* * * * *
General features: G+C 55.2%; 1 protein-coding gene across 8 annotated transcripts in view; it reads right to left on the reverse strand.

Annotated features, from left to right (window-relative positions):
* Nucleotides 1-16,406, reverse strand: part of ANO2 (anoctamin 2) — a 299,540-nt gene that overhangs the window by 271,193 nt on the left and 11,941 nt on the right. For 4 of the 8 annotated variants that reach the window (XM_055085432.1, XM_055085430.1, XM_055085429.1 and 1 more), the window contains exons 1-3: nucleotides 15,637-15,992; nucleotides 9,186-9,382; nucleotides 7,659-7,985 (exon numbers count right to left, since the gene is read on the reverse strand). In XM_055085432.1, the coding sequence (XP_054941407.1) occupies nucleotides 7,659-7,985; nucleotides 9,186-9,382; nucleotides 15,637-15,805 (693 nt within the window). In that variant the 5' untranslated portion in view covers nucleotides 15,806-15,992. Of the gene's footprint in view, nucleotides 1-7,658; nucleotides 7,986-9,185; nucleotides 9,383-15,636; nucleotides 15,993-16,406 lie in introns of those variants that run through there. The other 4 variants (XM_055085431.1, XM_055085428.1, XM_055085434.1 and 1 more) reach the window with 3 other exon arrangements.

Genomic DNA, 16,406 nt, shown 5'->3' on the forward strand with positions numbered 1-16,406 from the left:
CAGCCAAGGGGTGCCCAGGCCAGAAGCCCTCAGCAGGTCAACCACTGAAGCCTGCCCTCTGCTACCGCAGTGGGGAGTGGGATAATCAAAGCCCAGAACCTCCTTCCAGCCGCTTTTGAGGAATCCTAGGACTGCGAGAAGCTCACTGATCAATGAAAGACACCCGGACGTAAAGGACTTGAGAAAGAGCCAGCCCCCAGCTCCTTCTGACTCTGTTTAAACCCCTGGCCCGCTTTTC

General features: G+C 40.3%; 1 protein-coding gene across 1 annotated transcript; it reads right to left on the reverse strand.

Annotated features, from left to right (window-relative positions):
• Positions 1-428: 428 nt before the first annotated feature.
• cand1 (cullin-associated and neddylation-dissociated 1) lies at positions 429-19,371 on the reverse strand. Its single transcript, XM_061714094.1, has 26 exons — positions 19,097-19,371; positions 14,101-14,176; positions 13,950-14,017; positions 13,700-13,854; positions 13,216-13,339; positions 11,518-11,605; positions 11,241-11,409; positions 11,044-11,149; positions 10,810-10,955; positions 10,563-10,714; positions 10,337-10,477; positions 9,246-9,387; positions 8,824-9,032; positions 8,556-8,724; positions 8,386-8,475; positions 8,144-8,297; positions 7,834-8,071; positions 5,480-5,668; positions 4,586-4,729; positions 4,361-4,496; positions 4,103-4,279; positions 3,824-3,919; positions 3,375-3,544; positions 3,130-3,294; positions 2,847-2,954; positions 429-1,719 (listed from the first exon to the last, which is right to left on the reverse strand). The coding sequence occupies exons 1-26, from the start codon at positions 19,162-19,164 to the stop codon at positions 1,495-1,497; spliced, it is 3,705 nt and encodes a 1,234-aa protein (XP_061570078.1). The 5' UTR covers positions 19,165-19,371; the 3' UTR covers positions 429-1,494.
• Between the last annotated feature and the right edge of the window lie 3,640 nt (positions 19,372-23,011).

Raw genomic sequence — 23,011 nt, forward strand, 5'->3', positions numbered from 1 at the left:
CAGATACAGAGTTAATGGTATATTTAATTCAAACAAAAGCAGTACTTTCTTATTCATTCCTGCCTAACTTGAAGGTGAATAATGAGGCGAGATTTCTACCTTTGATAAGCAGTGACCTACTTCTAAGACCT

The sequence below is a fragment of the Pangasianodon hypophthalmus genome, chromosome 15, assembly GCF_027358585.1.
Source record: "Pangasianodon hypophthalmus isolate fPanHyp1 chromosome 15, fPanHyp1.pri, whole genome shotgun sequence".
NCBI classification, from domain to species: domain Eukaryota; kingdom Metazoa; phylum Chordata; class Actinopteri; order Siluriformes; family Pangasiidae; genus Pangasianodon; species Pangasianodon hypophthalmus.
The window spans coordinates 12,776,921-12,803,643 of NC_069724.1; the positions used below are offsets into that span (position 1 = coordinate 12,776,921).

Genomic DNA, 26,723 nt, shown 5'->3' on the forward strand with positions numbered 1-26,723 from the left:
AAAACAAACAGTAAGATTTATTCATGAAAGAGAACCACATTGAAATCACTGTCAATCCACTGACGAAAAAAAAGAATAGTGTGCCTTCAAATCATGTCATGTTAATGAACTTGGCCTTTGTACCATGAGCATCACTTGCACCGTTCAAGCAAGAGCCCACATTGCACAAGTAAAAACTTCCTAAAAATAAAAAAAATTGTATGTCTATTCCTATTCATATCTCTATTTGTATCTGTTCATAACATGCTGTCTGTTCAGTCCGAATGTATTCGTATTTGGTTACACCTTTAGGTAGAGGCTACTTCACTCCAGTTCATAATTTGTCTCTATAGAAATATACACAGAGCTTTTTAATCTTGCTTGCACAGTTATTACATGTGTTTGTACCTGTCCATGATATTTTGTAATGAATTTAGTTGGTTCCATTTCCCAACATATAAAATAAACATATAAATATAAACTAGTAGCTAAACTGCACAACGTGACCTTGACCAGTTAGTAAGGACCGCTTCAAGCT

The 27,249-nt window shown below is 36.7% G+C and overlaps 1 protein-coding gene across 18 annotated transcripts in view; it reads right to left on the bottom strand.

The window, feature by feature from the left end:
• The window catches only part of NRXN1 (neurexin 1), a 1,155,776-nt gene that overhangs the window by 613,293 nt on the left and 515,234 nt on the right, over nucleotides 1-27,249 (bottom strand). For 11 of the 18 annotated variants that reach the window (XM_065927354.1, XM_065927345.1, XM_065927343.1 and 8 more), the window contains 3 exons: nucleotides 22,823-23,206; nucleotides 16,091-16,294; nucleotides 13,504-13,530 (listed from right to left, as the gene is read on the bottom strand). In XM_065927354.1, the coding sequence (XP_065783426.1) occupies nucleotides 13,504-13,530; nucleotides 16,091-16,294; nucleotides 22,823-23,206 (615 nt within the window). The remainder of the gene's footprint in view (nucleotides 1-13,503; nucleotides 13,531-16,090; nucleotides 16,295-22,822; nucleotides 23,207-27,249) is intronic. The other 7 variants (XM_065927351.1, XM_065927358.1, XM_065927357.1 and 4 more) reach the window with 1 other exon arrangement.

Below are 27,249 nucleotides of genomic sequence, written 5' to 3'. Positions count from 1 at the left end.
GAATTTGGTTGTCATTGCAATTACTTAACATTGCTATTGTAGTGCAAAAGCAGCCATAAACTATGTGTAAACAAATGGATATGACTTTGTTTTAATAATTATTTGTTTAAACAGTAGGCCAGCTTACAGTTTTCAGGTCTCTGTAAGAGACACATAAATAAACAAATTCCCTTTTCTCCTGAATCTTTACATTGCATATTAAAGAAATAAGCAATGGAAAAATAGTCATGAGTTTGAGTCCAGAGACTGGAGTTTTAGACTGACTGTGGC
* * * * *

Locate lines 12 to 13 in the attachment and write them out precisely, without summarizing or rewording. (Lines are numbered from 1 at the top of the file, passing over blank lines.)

CAGATACAGAGTTAATGGTATATTTAATTCAAACAAAAGCAGTACTTTCTTATTCATTCCTGCCTAACTTGAAGGTGAATAATGAGGCGAGATTTCTACCTTTGATAAGCAGTGACCTACTTCTAAGACCT

The sequence below is a fragment of the Pangasianodon hypophthalmus genome, chromosome 15, assembly GCF_027358585.1.